- 750g lamb mince
- 3 tbsp olive oil, divided
- 2 large (or 3 small) aubergines, sliced into 1/2cm rounds
- 1 large onion, diced
- 3 cloves garlic, minced
- 400g can diced tomatoes
- 1/2 tsp ground cinnamon
- 1/2 tsp dried oregano
- 3 bay leaves
- 1/4 cup dry red wine
- 300ml creme fraiche
- 30g grated tasty cheese
- 30g crumbled feta cheese
- In a large pot, heat 1 tbsp olive oil over medium heat. Add the onions and cook 5-6 minutes or until starting to soften.
- Add the garlic and cook additional 1-2 minutes.
- Next, add the lamb mince and brown over medium-high heat for 10 minutes, or until cooked through. Skim or pour off any excess fat.
- Add the red wine, and reduce heat to low, simmering for 5-10 minute or until wine is reduced by half.
- Add the cinnamon, oregano, bay leaves, and tomatoes, and stir through. Season with salt and pepper to taste.
- Simmer for one hour, uncovered, or until the sauce has thickened and the tomatoes have thoroughly cooked down. Skim off as much excess fat as possible, during this time.
- Set aside.
- In a separate skillet, heat 1 tbsp of olive oil over medium-high heat.
- Fry the aubergine slices on each side for 4-5 minutes, or until both flesh and peel is soft and the flesh is browned and golden. Add additional oil as needed, and season each side with a little salt.
- Set aside each aubergine slice as it is cooked.
- Preheat oven to 200C.
- Create a single layer of aubergine slices along the bottom of a lasagne dish.
- Top this with a layer of the prepared lamb minced.
- Continue to create layers of aubergine and lamb mince until all has been used up, topping with a final layer of aubergine slices.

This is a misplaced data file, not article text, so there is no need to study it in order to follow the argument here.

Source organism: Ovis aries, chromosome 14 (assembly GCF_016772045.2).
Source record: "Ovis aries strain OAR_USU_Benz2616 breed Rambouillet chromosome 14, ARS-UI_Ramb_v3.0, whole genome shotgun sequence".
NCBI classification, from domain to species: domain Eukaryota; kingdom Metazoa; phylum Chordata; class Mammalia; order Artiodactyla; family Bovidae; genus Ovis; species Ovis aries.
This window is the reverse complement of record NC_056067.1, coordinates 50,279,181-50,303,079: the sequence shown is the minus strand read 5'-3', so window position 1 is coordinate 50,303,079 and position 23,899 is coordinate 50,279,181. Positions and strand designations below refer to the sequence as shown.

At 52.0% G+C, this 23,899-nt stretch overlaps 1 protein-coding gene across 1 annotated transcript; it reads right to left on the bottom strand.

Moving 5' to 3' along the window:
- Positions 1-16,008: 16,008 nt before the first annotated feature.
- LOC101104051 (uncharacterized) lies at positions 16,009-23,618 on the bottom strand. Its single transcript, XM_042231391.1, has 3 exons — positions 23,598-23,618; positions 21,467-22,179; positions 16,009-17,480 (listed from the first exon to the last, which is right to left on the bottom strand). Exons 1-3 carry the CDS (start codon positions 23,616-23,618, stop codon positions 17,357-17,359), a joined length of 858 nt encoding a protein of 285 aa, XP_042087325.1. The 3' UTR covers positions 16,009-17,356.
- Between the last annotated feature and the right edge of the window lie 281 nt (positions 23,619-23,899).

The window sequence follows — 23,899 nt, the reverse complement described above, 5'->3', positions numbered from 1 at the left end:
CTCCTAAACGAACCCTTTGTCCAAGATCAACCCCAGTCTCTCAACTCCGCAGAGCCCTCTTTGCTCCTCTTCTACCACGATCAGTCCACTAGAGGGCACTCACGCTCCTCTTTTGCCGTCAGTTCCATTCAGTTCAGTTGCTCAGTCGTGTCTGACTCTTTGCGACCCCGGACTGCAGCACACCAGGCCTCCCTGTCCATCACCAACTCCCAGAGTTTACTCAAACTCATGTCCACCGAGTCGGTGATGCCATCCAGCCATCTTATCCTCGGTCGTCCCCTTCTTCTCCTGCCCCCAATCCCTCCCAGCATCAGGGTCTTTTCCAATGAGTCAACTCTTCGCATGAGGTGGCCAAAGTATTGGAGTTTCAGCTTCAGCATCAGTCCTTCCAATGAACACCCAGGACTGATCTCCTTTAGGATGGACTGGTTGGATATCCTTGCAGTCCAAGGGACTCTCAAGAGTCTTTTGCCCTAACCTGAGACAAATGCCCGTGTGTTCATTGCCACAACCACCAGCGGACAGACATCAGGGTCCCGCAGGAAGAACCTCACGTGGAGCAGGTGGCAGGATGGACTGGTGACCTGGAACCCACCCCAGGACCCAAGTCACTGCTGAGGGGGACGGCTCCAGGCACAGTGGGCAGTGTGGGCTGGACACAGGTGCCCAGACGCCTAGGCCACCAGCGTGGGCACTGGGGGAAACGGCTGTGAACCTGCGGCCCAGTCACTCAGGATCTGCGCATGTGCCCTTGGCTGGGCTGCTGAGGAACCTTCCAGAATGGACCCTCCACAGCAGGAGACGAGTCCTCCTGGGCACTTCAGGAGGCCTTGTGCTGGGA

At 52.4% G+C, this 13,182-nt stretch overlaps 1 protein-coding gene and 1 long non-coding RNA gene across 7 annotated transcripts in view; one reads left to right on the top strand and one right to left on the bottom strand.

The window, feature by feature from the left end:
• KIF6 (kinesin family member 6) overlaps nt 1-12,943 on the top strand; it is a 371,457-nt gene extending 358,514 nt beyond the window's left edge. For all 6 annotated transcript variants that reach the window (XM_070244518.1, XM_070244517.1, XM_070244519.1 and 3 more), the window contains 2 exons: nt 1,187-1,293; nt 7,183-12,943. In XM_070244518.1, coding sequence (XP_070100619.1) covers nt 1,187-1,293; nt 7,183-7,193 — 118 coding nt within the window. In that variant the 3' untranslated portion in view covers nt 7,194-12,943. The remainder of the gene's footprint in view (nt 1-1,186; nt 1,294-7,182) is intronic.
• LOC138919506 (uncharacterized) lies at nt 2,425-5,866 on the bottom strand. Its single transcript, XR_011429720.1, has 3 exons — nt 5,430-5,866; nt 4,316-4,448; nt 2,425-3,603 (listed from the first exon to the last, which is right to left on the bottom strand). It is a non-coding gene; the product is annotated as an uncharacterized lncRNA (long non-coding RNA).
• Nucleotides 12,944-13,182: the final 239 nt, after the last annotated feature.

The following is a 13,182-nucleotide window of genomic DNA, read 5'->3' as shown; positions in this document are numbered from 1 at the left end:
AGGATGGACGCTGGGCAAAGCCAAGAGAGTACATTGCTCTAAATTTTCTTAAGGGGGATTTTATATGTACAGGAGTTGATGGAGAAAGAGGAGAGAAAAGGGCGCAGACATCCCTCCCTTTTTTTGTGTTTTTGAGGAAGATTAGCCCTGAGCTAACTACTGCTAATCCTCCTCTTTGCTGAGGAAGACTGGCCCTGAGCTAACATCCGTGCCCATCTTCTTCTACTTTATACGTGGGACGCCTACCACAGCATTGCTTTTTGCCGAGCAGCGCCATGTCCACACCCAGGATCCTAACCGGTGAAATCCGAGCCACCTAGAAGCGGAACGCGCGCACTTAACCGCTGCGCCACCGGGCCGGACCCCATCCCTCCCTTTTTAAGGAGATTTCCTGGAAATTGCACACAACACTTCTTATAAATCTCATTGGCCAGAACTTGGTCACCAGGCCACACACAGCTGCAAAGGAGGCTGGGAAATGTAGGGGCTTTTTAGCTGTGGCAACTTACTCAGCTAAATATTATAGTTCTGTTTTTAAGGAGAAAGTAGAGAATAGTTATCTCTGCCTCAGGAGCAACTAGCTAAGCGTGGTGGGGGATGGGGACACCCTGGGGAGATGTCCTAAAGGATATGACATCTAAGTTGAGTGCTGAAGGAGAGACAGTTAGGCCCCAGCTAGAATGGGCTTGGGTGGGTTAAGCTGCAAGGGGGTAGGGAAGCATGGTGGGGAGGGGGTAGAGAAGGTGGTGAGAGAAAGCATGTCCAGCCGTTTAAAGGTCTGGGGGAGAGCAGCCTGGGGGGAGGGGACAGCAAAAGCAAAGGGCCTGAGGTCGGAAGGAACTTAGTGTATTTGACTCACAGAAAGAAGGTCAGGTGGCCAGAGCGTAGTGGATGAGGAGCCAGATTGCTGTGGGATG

- Pour the creme fraiche over the final layer of aubergine and smooth out. Sprinkle with both kinds of cheese, and then bake in the hot oven for 30-35 minutes or until the cheeses have melted and turned golden.
- Remove from oven, and allow to cool for at least 10 minutes before serving.
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Amount Per Serving: Calories: 420Saturated Fat: 9.5gCholesterol: 9mgSodium: 93mgCarbohydrates: 14.3gFiber: 7.2gSugar: 6.9gProtein: 30.7g
Traditional Lamb Recipe
To celebrate our recent first-year wedding anniversary, we headed to the (now thankfully open!) pub to celebrate. We drank plenty of wine and ate a lot of Greek food. This feast reminded me exactly how much I love Greek food, and also how infrequently I make it at home. Greek food is incredibly delicious and rarely fussy. It uses simple, Mediterranean flavours but makes them work so that although you may not have a long ingredient list, you still have an abundance of flavour. Take my lamb moussaka recipe, for example! Few spices, but a lot of flavours.
Inspired by the recent pub-trip, I decided to make this lamb moussaka over the weekend. Back in Australia, this was one of my go-to entertaining recipes. Yet for some reason, I had never made it since moving to the UK! So, after hunting through my old recipes, I finally found my delicious lamb moussaka recipe, and got cooking!
Although my recipe calls for lamb mince, you can easily swap this out for lean beef mince if you’d prefer. Unless you’re making your own lamb mince, it can lean towards the fattier side, meaning a very oily moussaka. Not desirable at all. So, lean beef mince is a wonderful option if you’re looking for a leaner option. Otherwise, simply skim or pour off any fat the lamb releases as it cooks, to keep your moussaka delicious – not oily.
My recipe also calls for dry red wine. However, if you have no wine on hand you can buy “Red wine” stockpots from most supermarkets – just add the whole stock pot (no water needed) to get that rich red wine flavour.
Regarding the aubergine, you want to slice these as evenly as possible, and not too thick, about 1/2 a cm I find is the best width and fries to perfection. Adding salt as you fry the aubergine helps to draw out the bitterness and the excess water, meaning gorgeously golden slices.
Finally, rather than using bechamel (which is quite calorific), I use creme fraiche. This is quite similar to sour cream, but I find a lot lighter flavour wise. It adds an extra depth to the moussaka and adds a really unique and interesting flavour that compliments the lamb and aubergine delightfully.
If you have any other questions regarding today’s recipe, let me know in the comments!